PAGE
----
In my last post, I discussed how we should measure the “lasts” of the Home Savings artworks. The Bartels and Preston tile mosaic I displayed is the last exterior work in California; today, the last interior work in California, by the longtime mosaicist of the series, Denis O’Connor. (As I mentioned last time, the very latest from O’Connor are in Illinois and Missouri — Berwyn, Evanston, and then Chesterfield, to be exact.)
I visited this mosaic on a day I had met with Denis’s son Kevin, and had a chance to see some of Denis’s later works and momentos of the decades spent working on projects for Home Savings. Kevin mentioned Denis’s frustration in some of his last projects, battling the difficulties of the mosaic craft, the troubles of older age, and the flagging enthusiasm for these mosaic works.
At the La Cañada branch, the diminution of the Home Savings works is evident: as the electrical outlet in this photograph suggests, the placement of this mosaic is happenstance, in the entry hallway to the bank, which does not have any of the other signals of Home Savings, like travertine facing.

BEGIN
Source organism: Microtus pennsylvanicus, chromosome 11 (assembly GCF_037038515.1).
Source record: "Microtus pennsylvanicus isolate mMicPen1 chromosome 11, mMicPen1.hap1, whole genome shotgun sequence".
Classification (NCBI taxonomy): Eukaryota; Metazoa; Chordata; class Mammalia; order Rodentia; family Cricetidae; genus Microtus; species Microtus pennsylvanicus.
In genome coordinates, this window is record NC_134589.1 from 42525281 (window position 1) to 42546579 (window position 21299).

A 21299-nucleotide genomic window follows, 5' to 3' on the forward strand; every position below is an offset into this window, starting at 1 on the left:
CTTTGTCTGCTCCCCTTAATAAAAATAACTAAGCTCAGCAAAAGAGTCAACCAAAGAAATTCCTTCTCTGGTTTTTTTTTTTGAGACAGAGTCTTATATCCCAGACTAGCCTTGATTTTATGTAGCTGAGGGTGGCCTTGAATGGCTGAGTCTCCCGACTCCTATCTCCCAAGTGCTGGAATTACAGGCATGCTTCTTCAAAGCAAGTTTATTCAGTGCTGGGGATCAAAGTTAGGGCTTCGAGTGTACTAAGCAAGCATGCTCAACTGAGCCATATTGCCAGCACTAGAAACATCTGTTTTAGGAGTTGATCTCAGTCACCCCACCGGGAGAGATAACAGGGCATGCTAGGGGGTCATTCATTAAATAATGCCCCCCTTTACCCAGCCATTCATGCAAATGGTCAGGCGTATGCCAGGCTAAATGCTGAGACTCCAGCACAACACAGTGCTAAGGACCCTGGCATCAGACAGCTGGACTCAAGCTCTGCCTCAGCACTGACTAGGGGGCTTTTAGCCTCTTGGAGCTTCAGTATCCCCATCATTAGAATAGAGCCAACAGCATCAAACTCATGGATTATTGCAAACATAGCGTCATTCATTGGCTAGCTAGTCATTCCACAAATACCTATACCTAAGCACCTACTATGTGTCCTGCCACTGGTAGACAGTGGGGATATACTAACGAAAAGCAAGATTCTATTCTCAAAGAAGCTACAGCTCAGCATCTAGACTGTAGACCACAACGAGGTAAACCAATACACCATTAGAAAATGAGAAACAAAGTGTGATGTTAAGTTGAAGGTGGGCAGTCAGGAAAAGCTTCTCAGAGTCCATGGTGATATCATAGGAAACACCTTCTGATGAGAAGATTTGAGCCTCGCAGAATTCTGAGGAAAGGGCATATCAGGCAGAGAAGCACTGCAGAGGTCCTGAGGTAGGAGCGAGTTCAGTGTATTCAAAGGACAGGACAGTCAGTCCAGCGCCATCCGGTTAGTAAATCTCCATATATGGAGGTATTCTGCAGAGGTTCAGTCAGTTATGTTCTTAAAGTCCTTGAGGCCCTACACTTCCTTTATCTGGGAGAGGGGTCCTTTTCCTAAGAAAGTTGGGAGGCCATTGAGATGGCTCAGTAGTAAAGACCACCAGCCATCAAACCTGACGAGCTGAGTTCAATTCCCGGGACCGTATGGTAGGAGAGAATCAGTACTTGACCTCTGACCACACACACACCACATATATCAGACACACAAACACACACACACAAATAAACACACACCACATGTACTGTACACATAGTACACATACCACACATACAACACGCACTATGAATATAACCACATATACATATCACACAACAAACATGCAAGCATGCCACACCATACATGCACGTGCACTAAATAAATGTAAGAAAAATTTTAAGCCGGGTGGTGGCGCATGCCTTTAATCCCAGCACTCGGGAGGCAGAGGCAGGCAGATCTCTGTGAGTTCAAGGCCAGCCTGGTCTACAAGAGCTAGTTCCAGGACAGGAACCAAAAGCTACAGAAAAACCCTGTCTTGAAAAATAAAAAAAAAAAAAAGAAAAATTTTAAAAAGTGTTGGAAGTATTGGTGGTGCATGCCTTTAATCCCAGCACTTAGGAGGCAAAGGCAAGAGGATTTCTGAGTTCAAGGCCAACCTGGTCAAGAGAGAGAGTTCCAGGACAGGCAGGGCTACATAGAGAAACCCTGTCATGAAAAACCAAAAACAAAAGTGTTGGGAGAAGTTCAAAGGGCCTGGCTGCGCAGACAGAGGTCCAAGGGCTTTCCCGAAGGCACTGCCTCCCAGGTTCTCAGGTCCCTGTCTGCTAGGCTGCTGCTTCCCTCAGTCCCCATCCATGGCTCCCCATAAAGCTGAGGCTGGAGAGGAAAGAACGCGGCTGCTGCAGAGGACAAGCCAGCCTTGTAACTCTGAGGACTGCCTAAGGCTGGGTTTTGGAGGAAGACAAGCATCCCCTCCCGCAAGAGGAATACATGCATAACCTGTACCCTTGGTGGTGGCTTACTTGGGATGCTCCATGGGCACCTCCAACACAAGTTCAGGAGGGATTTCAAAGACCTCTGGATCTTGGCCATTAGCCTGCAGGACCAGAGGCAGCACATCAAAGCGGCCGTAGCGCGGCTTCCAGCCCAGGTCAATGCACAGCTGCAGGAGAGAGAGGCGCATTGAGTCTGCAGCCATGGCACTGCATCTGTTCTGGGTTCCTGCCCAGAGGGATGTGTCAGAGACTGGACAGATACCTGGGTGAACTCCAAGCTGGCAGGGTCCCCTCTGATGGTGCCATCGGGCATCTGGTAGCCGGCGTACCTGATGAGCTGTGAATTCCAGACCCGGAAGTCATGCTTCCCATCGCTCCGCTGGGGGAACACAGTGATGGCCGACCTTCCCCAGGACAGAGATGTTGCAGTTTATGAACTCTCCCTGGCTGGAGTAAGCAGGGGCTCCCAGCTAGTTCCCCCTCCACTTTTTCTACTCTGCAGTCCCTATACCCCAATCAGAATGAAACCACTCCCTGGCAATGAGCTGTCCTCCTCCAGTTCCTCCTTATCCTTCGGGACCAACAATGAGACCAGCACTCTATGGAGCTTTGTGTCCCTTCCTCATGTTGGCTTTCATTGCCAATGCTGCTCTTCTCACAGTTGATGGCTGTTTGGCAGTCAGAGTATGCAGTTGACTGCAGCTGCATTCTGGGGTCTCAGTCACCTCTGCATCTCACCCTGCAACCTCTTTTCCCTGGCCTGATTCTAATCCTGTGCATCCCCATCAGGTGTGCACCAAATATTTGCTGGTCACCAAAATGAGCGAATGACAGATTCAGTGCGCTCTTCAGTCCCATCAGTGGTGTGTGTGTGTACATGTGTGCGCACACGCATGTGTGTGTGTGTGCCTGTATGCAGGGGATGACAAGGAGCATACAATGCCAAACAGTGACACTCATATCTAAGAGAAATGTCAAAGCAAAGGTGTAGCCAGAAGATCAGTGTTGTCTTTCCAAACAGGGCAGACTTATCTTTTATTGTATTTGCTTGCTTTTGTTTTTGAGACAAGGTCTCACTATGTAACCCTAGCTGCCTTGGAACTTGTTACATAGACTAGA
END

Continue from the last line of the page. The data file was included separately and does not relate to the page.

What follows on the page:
The mosaic is much smaller than the average Home Savings artwork, and it was installed in a metal frame — ready to be carted away as needed, without the cost involved with removing the mosaics from cement and permanent walls, as would be required in most of the Home Savings locations. Rather than placed high overhead, the mosaic is at eye level, allowing a far more intimate examination of the craftsmanship and a tactile appreciation for the tiles, design, and methods.
I have not yet checked the relevant file at the Huntington Library, but I believe what Kevin told me, that the artwork is meant to echo the nearby Descanso Gardens, once again linking the bank to the community. The ducks, roses, and trees over streams in the mosaic match nicely with the images of the gardens available on their website.
Descanso Gardens are a bit of a hidden treasure–a preserve in the San Rafael Hills that held out against the post-WWII transformation of the LA Basin, and a park more muted than the region’s brashest and most well-known attractions. So too is this last Home Savings mosaic in California modest — but, in its intimate size and placement, a treasure worth the trip.